Was China behind cyber attack on Nobel Peace Prize website?
Tuesday's cyber attack on the Nobel Peace Prize website came less than three weeks after Norway awarded the prize to jailed Chinese dissident Liu Xiaobao.
Oslo — The Norway-based Nobel Peace Prize’s website was the target of a cyber attack on Tuesday, just weeks after the controversial decision to award the prize to imprisoned Chinese dissident, Liu Xiaobo. The timing has led some tech experts to believe the attack may have originated in China.
“My assumption is that it is a Chinese-based actor,” said Greg Walton, an expert on information technology surveillance in Oslo yesterday for a seminar on censorship and freedom of expression in China. “I assume a lot of traffic interest is in people coming to the [Nobel] Peace Prize site. The attacker can identify the identity of people of interest to them.”
The Chinese have said that Norway's decision to give the Nobel Peace Prize to a convicted person in China showed no respect for the judicial system of China and warned it could damage China-Norway relations. Mr. Liu is serving an 11-year sentence for “inciting subversion of state power.”
Liu took part in the Tiananmen protests in 1989 and was a leading author of Charter 08, a manifesto demanding basic human rights and political reform in China that was published on Dec. 10, 2008, the 60th anniversary of the United Nations’ Universal Declaration of Human Rights.
Trojan-horse virus may have come via Taiwan
Findings by the Norman malware detection team in Oslo revealed a new Trojan-horse virus was transmitted through vulnerability in Firefox versions 3.5 and 3.6, enabling the attacker to have access to infected computers. A Trojan is a malicious software (malware) that allows unauthorized access to a user's computer, most often to steal secrets such as passwords and financial information.
Mr. Walton, who studied virus samples of Trojan horses in 2008 that were targeting Tibetan activists, said yesterday's virus originated from Taiwan, but was probably used a “stepping stone” from mainland China.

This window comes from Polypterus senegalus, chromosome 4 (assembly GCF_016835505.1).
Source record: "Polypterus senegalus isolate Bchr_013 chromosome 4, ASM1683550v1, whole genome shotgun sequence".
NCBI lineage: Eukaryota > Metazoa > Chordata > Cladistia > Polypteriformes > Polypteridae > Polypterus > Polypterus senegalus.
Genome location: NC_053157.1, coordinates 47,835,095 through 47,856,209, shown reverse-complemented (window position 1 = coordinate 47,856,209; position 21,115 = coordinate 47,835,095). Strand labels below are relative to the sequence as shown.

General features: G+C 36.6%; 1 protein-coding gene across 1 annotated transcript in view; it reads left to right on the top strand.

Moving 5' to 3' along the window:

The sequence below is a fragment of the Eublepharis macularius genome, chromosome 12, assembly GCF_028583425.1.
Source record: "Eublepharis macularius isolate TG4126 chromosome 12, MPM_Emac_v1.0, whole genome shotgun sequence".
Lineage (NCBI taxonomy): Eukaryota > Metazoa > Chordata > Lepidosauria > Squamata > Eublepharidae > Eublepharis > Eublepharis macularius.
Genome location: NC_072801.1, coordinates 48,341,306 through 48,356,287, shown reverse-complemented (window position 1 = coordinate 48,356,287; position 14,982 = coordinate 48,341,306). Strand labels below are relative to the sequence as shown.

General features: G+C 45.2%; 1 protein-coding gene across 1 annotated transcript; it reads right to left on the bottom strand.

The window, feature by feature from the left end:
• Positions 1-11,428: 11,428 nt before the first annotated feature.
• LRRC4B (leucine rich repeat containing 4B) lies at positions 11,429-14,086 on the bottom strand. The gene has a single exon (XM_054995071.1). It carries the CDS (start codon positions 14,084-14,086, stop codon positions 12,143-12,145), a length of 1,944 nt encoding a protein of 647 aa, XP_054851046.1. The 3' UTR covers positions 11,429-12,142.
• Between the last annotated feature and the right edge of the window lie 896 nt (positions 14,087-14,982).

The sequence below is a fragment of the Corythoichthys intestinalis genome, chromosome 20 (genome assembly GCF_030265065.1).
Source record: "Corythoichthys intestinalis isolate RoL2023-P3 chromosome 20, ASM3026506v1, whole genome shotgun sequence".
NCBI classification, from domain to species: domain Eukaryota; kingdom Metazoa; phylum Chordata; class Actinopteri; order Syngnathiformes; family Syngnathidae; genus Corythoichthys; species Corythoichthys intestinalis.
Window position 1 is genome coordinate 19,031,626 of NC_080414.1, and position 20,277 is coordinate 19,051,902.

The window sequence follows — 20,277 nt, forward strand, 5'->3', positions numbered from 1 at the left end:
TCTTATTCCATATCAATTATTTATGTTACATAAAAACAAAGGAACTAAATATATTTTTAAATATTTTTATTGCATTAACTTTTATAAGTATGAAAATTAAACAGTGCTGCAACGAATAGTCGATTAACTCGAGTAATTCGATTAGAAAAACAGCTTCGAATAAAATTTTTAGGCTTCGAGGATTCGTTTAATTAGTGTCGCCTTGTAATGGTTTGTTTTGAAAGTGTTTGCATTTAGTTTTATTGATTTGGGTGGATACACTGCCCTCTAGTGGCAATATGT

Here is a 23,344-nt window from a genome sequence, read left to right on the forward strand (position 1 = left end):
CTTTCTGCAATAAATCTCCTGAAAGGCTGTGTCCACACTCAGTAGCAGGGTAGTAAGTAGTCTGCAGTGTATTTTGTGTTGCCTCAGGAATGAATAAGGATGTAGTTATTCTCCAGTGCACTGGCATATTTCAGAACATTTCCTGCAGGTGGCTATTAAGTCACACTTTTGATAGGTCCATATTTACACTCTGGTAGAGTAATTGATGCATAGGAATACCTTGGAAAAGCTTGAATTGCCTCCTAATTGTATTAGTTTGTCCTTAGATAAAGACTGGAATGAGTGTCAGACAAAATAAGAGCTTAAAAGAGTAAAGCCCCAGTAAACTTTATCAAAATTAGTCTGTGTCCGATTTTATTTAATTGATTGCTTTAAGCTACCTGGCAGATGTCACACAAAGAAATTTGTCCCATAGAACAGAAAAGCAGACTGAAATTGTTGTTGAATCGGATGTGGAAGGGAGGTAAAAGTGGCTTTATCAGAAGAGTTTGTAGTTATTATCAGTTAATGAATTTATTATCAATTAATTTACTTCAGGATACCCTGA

He added that the virus was probably meant only to send a signal because it did not deface the website. By doing that, he said, the hacker emphasized that it wanted to “harvest the social graph of people using the website.”
Nobel Institute declines to comment on attack's source
The Norwegian Nobel Institute said it is contemplating filing charges with Oslo police authorities within the next few days, but declined to comment on experts’ speculation that the attack may have emanated from China.
“We cannot verify [the source] anyhow,” said Dag Kühle-Gotovac, Norwegian Nobel Institute head of administration. “Our main concern is all the people that were affected all around the world.”
The Norwegian National Security Authority has been briefed on the incident, but is currently only following the situation, said Kjetil Berge Veire, the authority’s spokesman.
Ongoing diplomatic row
The incident comes in the wake of a series of diplomatic reprisals by the Chinese in response to the Norwegian Nobel Committee’s decision, including canceled high-level meetings with Norway’s fisheries minister in China. Liu Xia, the prize winner’s wife, was placed under house arrest shortly after the announcement.
Ahead of a G-20 summit in Seoul, South Korea, next month, a group of Nobel laureates issued a letter on Monday to the G-20 leaders asking for their help in securing the release of Mr. Liu and his wife.
The laureates, which included former US president Jimmy Carter and Bishop Desmond Tutu, asked the leaders to “personally impress upon Chinese President Hu Jintao that the release of Dr. Liu would not only be welcome, but is necessary."
Given the current doubt over their release, Ms. Liu has issued an open letter to 143 Chinese activists and prominent cultural figures, encouraging them to attend the Peace Prize award ceremony in Oslo.
According to Yang Jianli, a fellow democracy activist and founder of the grassroots movement Initiatives for China, Ms. Liu has invited Chinese activist Ding Zilin, Li Rui, the former secretary to revolutionary leader Mao Zedong, and film director Chen Kaige to the December 10 event, among others.